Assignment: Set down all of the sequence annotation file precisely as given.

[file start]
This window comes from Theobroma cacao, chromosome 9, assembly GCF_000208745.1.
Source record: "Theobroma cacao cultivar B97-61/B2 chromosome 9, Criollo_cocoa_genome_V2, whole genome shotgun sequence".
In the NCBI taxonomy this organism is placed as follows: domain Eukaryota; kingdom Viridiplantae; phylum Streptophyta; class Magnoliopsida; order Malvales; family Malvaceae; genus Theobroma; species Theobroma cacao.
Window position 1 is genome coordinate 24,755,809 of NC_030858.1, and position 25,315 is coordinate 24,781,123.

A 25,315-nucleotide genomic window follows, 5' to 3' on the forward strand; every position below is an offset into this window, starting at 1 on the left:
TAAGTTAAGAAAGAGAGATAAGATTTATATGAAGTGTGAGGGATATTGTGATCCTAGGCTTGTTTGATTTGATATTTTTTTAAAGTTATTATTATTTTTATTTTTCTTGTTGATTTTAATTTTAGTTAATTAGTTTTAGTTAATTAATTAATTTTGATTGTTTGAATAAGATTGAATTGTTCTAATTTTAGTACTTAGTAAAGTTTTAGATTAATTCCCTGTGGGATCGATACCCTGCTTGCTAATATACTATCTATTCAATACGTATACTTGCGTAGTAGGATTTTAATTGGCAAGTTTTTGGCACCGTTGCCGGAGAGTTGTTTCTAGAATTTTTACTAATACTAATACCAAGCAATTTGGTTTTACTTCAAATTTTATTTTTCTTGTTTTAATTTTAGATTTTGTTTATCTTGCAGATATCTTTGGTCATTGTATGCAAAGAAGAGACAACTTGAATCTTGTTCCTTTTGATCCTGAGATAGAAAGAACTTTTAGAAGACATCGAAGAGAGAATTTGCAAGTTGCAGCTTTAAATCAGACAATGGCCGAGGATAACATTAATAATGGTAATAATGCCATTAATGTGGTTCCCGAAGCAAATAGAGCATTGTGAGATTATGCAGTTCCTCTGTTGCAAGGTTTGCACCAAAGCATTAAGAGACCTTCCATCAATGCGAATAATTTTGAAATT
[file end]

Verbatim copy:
This window comes from Theobroma cacao, chromosome 9, assembly GCF_000208745.1.
Source record: "Theobroma cacao cultivar B97-61/B2 chromosome 9, Criollo_cocoa_genome_V2, whole genome shotgun sequence".
In the NCBI taxonomy this organism is placed as follows: domain Eukaryota; kingdom Viridiplantae; phylum Streptophyta; class Magnoliopsida; order Malvales; family Malvaceae; genus Theobroma; species Theobroma cacao.
Window position 1 is genome coordinate 24,755,809 of NC_030858.1, and position 25,315 is coordinate 24,781,123.

A 25,315-nucleotide genomic window follows, 5' to 3' on the forward strand; every position below is an offset into this window, starting at 1 on the left:
TAAGTTAAGAAAGAGAGATAAGATTTATATGAAGTGTGAGGGATATTGTGATCCTAGGCTTGTTTGATTTGATATTTTTTTAAAGTTATTATTATTTTTATTTTTCTTGTTGATTTTAATTTTAGTTAATTAGTTTTAGTTAATTAATTAATTTTGATTGTTTGAATAAGATTGAATTGTTCTAATTTTAGTACTTAGTAAAGTTTTAGATTAATTCCCTGTGGGATCGATACCCTGCTTGCTAATATACTATCTATTCAATACGTATACTTGCGTAGTAGGATTTTAATTGGCAAGTTTTTGGCACCGTTGCCGGAGAGTTGTTTCTAGAATTTTTACTAATACTAATACCAAGCAATTTGGTTTTACTTCAAATTTTATTTTTCTTGTTTTAATTTTAGATTTTGTTTATCTTGCAGATATCTTTGGTCATTGTATGCAAAGAAGAGACAACTTGAATCTTGTTCCTTTTGATCCTGAGATAGAAAGAACTTTTAGAAGACATCGAAGAGAGAATTTGCAAGTTGCAGCTTTAAATCAGACAATGGCCGAGGATAACATTAATAATGGTAATAATGCCATTAATGTGGTTCCCGAAGCAAATAGAGCATTGTGAGATTATGCAGTTCCTCTGTTGCAAGGTTTGCACCAAAGCATTAAGAGACCTTCCATCAATGCGAATAATTTTGAAATT